The Question: Prove that if a function $f$ defined on $S \subseteq \mathbb R$ is Lipschitz continuous then $f$ is uniformly continuous on $S$.

Definition. A function $f$ defined on a set $S \subseteq \mathbb R$ is said to be Lipschitz continuous on $S$ if there exists an $M$ so that $$\frac{|f(x) - f(c)|}{|x - c|} \le M$$ for all $x$ and $c$ in $S$ such that $x \ne c$.

My Heuristic Interpretation: if $f$ is Lipschitz continuous then the "absolute slope" of $f$ is never unbounded i.e. no asymptotes.

Definition. A continuous function $f$ defined on $\mathrm{Dom}\, (f)$ is said to be uniformly continuous if for each $\varepsilon > 0 \ \exists \ \delta > 0$ s.t. $\forall \ x, c \in \mathrm{Dom}\, (f)$ $$ |x - c| \le \delta \ \Rightarrow \ |f(x) - f(c)| \le \varepsilon$$


$f$ Lipschitz continuous $\Rightarrow$ $|f(x) - f(c)| \le M|x - c|$. Since we suppose $|x - c| \le \delta$ for uniform continuity, we have $x$ within $\delta$ of $c$, so $|x| \le |c| + \delta$. So taking $\delta = \varepsilon/M$ \begin{align*} |f(x) - f(c)| &\le M|x - c| \\ & \le M\delta \\ & = \varepsilon \end{align*}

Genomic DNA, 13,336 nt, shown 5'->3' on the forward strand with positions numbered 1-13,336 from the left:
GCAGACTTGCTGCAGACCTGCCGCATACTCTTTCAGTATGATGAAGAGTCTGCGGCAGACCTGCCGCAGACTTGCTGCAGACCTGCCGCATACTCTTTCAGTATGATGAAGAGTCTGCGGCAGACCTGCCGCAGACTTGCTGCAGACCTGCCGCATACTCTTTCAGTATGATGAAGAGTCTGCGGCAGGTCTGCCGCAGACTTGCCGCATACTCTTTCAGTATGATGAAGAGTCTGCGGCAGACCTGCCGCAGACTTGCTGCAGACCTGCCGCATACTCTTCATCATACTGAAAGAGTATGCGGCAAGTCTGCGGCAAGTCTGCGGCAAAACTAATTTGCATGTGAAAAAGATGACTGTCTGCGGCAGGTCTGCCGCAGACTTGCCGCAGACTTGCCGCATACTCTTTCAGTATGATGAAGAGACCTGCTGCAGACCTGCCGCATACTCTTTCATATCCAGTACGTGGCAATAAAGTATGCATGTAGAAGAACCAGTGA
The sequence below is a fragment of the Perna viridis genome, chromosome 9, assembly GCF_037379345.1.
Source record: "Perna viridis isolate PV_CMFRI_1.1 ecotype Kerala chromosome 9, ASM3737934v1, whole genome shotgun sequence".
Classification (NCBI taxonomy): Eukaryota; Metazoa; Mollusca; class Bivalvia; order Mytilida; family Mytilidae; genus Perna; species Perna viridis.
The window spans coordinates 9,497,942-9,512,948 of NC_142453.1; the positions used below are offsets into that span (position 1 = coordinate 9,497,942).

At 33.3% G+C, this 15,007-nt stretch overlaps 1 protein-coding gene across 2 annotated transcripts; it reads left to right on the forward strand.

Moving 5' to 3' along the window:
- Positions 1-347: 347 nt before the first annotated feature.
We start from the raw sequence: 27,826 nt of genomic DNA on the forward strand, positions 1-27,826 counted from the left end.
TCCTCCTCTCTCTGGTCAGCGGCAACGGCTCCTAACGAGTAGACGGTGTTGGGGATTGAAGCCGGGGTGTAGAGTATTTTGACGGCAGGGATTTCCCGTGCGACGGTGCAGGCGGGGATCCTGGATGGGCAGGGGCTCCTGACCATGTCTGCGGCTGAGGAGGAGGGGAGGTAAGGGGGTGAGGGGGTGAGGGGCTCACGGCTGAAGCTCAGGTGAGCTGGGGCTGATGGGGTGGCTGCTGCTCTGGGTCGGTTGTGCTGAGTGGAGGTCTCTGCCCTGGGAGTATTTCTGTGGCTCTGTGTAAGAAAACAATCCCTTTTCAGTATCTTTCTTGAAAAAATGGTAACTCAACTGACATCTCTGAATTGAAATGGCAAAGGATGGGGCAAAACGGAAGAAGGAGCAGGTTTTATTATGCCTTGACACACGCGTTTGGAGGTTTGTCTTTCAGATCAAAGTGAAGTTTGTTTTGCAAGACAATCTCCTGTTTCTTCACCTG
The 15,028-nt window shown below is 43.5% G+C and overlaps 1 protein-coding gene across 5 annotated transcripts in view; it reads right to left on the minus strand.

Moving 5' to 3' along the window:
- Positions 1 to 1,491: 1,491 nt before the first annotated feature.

My Question: Is my proof valid with the assumptions taken?


1 Answer 1


It’s not very well organized, and it has some extraneous clutter, but it also has the core of the argument. You want to show that for each $\epsilon>0$ there is a $\delta>0$ such that $|f(x)-f(c)|<\epsilon$ whenever $x,c\in\operatorname{dom}f$ and $|x-c|<\delta$, so in a polished version of the argument your first step should be:

Suppose that $f$ is Lipschitz continuous on some set $S$ with Lipschitz constant $M$, and fix $\epsilon>0$.

You’ve already worked out that $\epsilon/M$ will work for $\delta$, so you can even start out with:

Fix $\epsilon>0$ and let $\delta=\frac\epsilon{M}$.

Now you want to show that this choice of $\delta$ does the job.

Clearly $\delta>0$. Suppose that $x,c\in S$ and $|x-c|<\delta$. Then by the Lipschitz continuity of $f$ we have $|f(x)-f(c)|\le M|x-c|<M\delta=\epsilon$, so $f$ is uniformly continuous on $S$. $\dashv$

Added: Your heuristic interpretation of Lipschitz continuity is inaccurate enough that it may well lead you astray at some point. Consider the function

$$f(x)=\begin{cases} x\sin\frac1x,&\text{if }x\ne0\\ 0,&\text{if }x=0\;. \end{cases}$$

This function has no vertical asymptotes, but it’s not Lipschitz continuous:


which can be made as large as you want. This function has very, very steep bits, but they’re also very, very short.


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